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Long Overdue…Delay in Implementing Clean Construction Law Harms Public Health

What is the hold up?  Pittsburgh’s clean construction legislation (formally known as the Clean Air Act of 2010) passed back in July of 2011, yet there still is no regulation implementing the law.  The law requires projects receiving at least $250,000 in public subsidies to spend a prorated percentage on cleaner construction equipment, ensuring that construction in Pittsburgh will get progressively cleaner.

This regulation was supposed to be written within six months of passage of the legislation.  Beginning January 1, 2013, the legislation became effective for off-road diesel equipment operating on the project site.  How are contractors to comply effectively when the regulations that implement the law haven’t yet been written?

Contact the Mayor’s office and urge swift creation and enforcement of the clean construction regulation.

While Pittsburgh’s air quality has come a long way from the smoky city images of yore, we still have a long way to go to achieve truly healthy air.  And one component of cleaning the air is minimizing diesel emissions.  This includes emissions from construction vehicles, which make up nearly a quarter of our diesel pollution problem in the region.  Diesel pollution creates serious public health hazards.  Diesel exhaust contains many toxic air pollutants, carcinogens, ozone-forming elements, and fine particulate matter.

The construction industry uses more diesel engines than any other sector, and according to the Environmental Protection Agency, it generates roughly 32% of all land-based non-road oxides of nitrogen (NOx) emissions and more than 37% of land-based particulate matter 10 micrometers or less in size (PM10).  Exposure to fine particles causes asthma attacks, heart attacks, lung cancer, strokes, and premature deaths.  The good news is that emission controls called diesel particulate filters (DPFs), combined with the use of widely available ultra-low sulfur diesel fuel (ULSD), can eliminate more than 90 percent of fine particles from a heavy-duty truck or piece of construction equipment.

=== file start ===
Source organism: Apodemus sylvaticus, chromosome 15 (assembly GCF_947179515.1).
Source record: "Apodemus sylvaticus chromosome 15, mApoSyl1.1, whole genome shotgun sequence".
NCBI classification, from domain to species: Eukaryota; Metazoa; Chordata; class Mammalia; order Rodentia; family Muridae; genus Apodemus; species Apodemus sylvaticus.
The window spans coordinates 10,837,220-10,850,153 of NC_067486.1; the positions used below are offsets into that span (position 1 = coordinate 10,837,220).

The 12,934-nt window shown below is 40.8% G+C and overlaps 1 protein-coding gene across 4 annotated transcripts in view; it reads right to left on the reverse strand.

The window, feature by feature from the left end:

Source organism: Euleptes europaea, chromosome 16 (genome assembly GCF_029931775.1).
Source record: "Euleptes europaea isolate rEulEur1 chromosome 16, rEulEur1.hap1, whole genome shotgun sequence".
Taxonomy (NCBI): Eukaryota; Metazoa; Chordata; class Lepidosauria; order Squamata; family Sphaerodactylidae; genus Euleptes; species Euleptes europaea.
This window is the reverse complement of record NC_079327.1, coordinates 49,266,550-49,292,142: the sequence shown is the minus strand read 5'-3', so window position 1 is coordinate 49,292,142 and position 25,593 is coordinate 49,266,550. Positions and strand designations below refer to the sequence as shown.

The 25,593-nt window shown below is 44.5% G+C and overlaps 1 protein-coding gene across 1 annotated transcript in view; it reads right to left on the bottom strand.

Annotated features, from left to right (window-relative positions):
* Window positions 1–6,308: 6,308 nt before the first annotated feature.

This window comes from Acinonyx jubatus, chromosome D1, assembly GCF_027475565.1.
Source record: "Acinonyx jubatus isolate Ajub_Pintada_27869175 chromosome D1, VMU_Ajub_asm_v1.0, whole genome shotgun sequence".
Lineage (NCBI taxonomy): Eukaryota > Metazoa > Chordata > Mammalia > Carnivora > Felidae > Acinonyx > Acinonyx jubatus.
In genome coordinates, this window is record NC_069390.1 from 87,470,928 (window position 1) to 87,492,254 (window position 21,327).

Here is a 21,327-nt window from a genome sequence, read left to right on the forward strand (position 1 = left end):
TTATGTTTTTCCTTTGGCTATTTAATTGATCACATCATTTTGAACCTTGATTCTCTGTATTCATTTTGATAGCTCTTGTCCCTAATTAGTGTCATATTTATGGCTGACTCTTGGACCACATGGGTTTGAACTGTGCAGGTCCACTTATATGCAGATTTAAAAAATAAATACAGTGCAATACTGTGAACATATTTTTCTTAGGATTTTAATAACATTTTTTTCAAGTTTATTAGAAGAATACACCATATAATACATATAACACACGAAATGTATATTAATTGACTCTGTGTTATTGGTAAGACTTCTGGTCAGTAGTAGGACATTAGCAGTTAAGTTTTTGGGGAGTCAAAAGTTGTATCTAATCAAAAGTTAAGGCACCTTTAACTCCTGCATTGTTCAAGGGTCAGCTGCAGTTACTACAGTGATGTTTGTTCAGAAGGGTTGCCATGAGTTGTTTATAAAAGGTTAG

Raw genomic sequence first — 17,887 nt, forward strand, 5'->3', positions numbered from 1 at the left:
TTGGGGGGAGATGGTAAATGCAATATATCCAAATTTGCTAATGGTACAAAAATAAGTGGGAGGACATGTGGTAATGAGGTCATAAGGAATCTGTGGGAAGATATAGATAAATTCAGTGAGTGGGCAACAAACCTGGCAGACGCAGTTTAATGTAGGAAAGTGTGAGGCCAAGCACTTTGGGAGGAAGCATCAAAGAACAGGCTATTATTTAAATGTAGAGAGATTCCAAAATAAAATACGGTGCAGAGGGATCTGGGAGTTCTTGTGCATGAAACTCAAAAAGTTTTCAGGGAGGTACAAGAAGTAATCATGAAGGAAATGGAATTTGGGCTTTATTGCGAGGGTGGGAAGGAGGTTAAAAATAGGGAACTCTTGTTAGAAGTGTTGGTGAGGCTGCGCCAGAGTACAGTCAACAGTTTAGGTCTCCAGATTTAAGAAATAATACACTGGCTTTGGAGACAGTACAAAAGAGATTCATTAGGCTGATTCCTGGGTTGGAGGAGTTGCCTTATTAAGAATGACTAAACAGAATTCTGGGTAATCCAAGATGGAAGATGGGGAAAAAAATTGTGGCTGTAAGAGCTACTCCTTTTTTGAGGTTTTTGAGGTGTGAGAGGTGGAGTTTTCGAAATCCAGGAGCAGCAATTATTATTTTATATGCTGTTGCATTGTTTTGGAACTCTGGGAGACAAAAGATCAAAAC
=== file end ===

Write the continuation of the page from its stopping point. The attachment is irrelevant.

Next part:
Poor air quality created by diesel emissions especially impacts those who are more vulnerable to air pollution, such as our children and the elderly.  Construction workers are also more at-risk, as they receive the most potent, toxic dose of diesel emissions since they work around the air pollution- spewing equipment each day.

A major study of health risks from diesel pollution from the National Cancer Institute and the National Institute for Occupational Safety and Health underscores the need to reduce diesel emissions.  The study examined the public health risks of diesel pollution by looking at 12,000 mining industry workers exposed to diesel particles, and found an astonishing three-fold increased risk of both lung cancer and premature mortality among this study sample.

Furthermore, the researchers found that lifetime exposure to diesel exhaust in some U.S. urban areas with high levels of diesel pollution could carry similar risks.  According to the study, other workers who are continuously exposed to diesel exhaust are particularly at risk, such as the 1.8 million heavy truck drivers and 460,000 heavy construction equipment operators in this country as estimated by the Bureau of Labor Statistics in 2008.

To assist small contractors in covering the cost of retrofitting their equipment, the Allegheny County Health Department and the Heinz Endowments established the Small Construction Contractor Retrofit Program.  This program is currently accepting applications from contractors who primarily work in Allegheny County or Pittsburgh.

As if grant funding hasn’t made utilizing clean construction equipment attractive enough, the US Green Building Council just announced a “Clean Construction” pilot credit to their LEED Pilot Credit Library.  Read more here.

We need your help today in urging the Mayor’s Office to get the clean construction regulation written, so that the contractors and construction companies have all the information they need to comply with the law.  The health of our residents, and our city’s air quality—and image—depend on it.

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